The goal of the Internal Medicine Residency Program is to develop physicians with the skills, knowledge and experience necessary to pursue a successful career in primary-care medicine or to continue their training in a range of medical subspecialties.
Internal Medicine Residency Program Features
Brief clinic talks, bite-sized education, bedside teaching, QI, research ...
Throughout each year, residents are scheduled for a weekly half-day outpatient clinic, regardless of their assigned block rotation (with a few exceptions), which helps to develop continuity-of-care skills. Year-round brief clinic talks provide bite-sized education on outpatient topics. Formal conferences include scheduled bedside-teaching sessions, occasional grand rounds, daily core curriculum discussions in general medicine and the sub-specialties, residents reports, and periodic journal club meetings interspersed with morbidity/mortality and clinical pathological conferences. Residents also are actively encouraged to conduct clinical research activities, including submission of case reports and design and implementation of clinical protocols. Quality-improvement (QI) skills begin with online courses and then immersion into new or existing quality-improvement projects related to Internal Medicine, often in interprofessional settings with aims aligned to institutional goals, allowing residents to discover how large institutions can manage systemwide improvements. Dedicated QI time allows residents to complete projects or to more deeply examine areas of interest.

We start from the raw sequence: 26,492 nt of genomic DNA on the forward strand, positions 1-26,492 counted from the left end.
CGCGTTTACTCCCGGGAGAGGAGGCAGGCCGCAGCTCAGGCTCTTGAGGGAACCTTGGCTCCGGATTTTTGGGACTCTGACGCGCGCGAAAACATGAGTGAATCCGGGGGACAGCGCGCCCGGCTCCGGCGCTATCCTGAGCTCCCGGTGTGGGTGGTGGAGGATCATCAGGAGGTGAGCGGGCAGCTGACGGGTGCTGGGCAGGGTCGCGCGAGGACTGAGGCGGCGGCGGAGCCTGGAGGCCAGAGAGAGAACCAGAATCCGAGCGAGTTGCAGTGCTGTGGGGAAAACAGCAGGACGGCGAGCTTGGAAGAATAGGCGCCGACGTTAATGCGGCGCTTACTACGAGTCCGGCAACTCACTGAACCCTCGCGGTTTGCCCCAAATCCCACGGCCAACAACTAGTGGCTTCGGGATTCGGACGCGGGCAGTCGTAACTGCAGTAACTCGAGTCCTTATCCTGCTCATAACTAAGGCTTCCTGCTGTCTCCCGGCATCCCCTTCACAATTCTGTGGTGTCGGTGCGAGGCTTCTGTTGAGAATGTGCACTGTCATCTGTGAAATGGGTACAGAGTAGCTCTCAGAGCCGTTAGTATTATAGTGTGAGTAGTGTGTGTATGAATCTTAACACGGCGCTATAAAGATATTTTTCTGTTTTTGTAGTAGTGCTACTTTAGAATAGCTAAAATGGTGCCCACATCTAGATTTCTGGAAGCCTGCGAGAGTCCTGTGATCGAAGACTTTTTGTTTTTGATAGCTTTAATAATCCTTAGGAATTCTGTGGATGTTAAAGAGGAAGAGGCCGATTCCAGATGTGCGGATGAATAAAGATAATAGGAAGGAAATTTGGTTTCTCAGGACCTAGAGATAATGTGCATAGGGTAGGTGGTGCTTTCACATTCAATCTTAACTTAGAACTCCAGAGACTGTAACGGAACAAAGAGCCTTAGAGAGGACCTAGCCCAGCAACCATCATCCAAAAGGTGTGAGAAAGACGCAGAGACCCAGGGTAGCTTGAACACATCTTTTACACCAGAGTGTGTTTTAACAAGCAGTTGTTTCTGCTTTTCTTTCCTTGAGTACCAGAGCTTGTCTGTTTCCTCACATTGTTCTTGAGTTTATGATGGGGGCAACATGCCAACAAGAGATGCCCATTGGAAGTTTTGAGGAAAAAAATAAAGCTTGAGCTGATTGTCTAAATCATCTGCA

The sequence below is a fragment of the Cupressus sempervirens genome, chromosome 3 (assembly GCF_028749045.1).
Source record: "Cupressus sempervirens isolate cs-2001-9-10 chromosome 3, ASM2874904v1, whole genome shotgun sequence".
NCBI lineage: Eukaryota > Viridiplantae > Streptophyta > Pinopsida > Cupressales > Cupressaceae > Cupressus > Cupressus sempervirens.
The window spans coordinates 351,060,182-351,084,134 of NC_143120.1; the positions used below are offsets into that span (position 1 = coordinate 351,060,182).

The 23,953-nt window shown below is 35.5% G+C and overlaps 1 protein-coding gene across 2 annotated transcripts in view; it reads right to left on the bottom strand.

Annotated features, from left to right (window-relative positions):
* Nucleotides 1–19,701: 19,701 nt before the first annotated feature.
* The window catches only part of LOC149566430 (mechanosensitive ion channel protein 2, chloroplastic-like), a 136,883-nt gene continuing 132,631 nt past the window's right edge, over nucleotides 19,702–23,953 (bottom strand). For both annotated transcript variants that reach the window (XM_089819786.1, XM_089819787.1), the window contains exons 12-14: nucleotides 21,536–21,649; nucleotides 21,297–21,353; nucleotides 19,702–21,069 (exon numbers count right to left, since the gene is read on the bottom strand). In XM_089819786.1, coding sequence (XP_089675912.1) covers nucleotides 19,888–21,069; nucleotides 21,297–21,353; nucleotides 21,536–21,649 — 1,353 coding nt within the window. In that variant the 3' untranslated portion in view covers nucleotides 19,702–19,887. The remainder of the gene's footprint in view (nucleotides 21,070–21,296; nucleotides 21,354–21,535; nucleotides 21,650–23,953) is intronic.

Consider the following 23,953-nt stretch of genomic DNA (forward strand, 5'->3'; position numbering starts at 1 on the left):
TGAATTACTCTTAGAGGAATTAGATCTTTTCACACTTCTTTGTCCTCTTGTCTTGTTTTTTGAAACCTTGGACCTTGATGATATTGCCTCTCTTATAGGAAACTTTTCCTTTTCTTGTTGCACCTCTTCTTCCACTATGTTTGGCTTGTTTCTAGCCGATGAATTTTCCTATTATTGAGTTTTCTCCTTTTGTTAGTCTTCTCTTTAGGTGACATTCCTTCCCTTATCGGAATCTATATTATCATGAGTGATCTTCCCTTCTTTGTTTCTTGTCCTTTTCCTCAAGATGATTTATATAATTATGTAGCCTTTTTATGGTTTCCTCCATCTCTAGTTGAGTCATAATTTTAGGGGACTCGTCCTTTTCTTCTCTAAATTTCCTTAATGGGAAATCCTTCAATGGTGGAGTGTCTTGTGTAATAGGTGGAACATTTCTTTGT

Focus on evidence-based medicine
Internal Medicine Residency Roadmap
Residents’ first year of residency training is focused on the acquisition of basic clinical skills under faculty supervision, with emphasis on medical data-gathering, case presentation, data interpretation and medical decision-making. The second year offers increased exposure to subspecialty medicine, greater responsibility for patient care, and participation in the training of junior residents and medical students. The third year of the residency training combines general medicine with subspecialty experiences, emphasizes evidence-based medicine, and provides seniors with attending-like experiences. Residents also begin the transition into post-residency medical practice or further subspecialty training. A strong emphasis is placed on evidence-based medicine. Since 55% of Hurley’s medical clinic patients belong to a managed-care plan, residents gain extensive experience caring for managed-care patients
Internal Medicine Residency Sample Curriculum
Number of rotations in each area
Sick Call OP
The residency program rotations include experience in the following required areas:
|Cardiology Preceptorship||Geriatrics||Office Gynecology|
|Coronary Care||Heme-Oncology||Office Orthopedics|
|Dermatology||Infectious Diseases||Psych/Behav. Medicine|
|Emergency Medicine||Intensive Care||Research|
Subspecialty electives are available in the following areas:
|Allergy and Immunology||Hematology||Pulmonary Medicine|
|Critical Care Medicine||Nephrology||Research|
Social determinants of health
Homeless Shelter Curriculum
Our Internal Medicine and Transitional Year residents and faculty make monthly visits to three area homeless shelters in the Flint area, providing health education, health counseling, and health-screening fairs, the latter with the help of community partners. (Some activities are on hold due to the pandemic.)
Our shelter partners provide meals, housing, and other services for multiple shelter residents, which allows resident physicians to see first-hand some of the social determinants of health in the community. They also learn how community partners can work together to help people get back on their feet again after experiencing the crisis of homelessness.
The shelter locations are all near to Hurley (though resident physicians drive to their assigned location to make sure they arrive on time). The sites also are safe and have available parking spaces. Select the arrow at the top of the map to see a list of locations.